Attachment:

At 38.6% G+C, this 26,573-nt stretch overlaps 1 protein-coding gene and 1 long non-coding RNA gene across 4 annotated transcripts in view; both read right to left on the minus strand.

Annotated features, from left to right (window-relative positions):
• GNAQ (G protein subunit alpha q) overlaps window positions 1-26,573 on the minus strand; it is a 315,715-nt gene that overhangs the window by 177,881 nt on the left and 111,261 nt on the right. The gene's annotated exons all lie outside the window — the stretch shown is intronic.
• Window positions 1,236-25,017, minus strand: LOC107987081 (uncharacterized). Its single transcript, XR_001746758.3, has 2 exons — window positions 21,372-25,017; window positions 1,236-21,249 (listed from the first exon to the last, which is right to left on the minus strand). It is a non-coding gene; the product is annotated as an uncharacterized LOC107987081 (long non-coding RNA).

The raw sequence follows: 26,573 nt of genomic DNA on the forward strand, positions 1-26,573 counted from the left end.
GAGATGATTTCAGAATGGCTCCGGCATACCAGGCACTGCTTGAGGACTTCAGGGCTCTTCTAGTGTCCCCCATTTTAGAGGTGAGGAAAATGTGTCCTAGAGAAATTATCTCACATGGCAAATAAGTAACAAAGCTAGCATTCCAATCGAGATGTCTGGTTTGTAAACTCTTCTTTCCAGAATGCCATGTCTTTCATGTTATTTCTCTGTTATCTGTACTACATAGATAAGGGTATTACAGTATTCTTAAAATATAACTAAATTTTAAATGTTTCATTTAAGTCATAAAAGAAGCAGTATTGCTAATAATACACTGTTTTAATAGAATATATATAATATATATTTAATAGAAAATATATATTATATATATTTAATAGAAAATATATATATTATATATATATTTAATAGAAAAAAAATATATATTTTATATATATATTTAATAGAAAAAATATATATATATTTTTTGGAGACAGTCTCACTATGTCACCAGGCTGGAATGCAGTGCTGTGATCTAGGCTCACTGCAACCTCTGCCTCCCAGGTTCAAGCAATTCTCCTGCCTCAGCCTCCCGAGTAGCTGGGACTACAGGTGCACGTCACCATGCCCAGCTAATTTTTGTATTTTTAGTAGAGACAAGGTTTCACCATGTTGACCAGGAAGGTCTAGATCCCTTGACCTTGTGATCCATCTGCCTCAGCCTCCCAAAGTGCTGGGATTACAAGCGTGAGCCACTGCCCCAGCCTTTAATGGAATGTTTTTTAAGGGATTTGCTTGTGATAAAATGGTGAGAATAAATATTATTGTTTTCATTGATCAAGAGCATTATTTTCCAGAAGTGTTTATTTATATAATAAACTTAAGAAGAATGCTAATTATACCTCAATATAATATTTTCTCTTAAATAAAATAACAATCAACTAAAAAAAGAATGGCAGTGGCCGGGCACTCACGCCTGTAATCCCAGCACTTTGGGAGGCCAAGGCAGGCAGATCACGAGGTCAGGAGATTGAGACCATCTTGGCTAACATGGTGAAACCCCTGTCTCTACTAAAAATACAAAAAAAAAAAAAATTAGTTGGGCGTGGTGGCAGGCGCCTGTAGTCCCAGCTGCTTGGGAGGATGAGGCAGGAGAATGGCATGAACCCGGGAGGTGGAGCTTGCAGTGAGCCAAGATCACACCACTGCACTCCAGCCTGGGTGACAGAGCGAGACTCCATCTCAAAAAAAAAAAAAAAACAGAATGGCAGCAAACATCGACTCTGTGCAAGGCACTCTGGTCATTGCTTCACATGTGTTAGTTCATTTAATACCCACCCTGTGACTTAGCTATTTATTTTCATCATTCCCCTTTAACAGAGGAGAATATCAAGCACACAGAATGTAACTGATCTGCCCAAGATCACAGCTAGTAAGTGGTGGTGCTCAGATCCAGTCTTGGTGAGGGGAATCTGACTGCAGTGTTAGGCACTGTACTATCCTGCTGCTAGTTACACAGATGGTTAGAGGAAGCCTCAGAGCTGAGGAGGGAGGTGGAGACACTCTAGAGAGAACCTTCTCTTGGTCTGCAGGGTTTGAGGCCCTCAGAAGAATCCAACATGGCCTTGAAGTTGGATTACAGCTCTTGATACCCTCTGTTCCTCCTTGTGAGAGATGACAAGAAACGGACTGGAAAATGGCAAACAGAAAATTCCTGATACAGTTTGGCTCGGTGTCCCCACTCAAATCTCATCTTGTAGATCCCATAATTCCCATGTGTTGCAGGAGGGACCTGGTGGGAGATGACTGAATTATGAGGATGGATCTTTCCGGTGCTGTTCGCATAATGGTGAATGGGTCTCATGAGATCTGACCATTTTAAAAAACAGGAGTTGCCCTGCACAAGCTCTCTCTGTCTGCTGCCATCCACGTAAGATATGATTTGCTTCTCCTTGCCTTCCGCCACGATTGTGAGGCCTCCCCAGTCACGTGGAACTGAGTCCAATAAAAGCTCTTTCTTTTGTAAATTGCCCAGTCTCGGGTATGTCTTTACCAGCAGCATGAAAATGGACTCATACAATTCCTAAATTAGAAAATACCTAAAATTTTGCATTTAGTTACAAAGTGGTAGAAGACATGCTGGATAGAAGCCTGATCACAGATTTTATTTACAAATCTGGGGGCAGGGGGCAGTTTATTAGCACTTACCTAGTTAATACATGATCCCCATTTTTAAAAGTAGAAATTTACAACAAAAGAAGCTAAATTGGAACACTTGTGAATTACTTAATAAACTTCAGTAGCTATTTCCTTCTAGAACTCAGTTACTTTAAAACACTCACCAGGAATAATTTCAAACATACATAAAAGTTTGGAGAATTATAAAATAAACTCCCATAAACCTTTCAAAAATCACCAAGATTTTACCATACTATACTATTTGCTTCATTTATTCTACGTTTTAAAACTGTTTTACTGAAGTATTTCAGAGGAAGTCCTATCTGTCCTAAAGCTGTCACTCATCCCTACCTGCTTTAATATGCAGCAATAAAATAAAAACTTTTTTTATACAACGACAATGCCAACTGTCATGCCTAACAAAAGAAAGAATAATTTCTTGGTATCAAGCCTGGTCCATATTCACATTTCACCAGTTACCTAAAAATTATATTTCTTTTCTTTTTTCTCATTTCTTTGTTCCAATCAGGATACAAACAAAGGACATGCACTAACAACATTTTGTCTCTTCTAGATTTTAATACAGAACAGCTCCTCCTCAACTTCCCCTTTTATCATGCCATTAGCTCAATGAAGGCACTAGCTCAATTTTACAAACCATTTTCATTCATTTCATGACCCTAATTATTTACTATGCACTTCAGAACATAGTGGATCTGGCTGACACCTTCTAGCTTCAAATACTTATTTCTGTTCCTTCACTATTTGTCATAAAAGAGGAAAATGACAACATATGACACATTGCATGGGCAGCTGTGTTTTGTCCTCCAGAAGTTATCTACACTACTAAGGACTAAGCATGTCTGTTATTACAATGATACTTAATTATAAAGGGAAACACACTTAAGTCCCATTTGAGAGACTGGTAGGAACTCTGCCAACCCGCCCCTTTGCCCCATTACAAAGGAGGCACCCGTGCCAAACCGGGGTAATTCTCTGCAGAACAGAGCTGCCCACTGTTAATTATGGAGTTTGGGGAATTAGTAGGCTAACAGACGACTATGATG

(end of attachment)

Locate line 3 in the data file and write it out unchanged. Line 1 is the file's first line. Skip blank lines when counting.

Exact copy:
• GNAQ (G protein subunit alpha q) overlaps window positions 1-26,573 on the minus strand; it is a 315,715-nt gene that overhangs the window by 177,881 nt on the left and 111,261 nt on the right. The gene's annotated exons all lie outside the window — the stretch shown is intronic.